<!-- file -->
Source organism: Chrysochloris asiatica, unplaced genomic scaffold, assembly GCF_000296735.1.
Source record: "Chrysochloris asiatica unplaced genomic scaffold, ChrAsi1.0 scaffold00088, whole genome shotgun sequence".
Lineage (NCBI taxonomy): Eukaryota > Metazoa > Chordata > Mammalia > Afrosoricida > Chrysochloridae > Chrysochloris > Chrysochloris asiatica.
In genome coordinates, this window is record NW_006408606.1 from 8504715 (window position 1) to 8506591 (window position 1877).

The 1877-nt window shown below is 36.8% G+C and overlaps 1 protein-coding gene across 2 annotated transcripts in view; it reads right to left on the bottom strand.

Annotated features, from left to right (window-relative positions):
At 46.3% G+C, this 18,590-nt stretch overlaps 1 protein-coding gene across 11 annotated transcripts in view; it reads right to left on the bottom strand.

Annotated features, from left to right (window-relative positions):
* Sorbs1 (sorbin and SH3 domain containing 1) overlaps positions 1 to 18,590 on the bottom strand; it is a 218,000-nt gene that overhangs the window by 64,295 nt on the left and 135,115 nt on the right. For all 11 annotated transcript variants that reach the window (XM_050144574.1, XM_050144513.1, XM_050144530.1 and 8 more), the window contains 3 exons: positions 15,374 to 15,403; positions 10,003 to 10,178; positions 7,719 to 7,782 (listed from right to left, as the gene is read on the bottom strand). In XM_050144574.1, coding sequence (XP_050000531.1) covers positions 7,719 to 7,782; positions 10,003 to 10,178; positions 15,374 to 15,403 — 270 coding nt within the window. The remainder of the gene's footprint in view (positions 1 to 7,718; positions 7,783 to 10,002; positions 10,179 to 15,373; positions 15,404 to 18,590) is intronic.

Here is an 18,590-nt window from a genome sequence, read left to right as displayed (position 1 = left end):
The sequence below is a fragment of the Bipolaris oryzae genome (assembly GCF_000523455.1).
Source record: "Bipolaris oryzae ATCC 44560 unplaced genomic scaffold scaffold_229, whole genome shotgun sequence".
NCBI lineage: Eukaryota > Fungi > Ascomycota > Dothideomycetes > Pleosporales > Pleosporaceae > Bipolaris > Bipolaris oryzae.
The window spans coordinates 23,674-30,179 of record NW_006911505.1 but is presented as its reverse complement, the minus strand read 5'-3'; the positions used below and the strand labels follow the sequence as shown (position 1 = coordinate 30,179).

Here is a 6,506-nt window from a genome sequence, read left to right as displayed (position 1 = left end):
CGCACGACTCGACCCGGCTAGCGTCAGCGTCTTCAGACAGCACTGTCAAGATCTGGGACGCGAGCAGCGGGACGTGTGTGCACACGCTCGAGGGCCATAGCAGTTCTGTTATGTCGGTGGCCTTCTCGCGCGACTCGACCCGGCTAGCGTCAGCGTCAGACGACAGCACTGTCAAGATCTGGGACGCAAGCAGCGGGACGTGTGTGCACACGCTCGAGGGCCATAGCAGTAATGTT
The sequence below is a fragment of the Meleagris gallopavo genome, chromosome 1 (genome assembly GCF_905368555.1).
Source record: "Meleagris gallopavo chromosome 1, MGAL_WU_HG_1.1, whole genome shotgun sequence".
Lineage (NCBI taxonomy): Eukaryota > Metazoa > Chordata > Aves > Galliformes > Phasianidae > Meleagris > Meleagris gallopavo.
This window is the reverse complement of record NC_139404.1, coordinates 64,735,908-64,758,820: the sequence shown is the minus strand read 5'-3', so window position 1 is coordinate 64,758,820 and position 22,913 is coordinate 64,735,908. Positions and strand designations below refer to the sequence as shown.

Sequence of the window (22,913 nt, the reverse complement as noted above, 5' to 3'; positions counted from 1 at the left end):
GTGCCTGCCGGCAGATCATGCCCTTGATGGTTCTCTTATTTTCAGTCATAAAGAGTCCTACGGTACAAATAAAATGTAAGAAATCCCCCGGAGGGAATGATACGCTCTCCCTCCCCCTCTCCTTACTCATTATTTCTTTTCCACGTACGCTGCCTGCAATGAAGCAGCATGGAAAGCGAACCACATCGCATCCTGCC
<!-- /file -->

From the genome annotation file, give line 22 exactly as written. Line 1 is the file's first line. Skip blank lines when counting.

GTGCCTGCCGGCAGATCATGCCCTTGATGGTTCTCTTATTTTCAGTCATAAAGAGTCCTACGGTACAAATAAAATGTAAGAAATCCCCCGGAGGGAATGATACGCTCTCCCTCCCCCTCTCCTTACTCATTATTTCTTTTCCACGTACGCTGCCTGCAATGAAGCAGCATGGAAAGCGAACCACATCGCATCCTGCC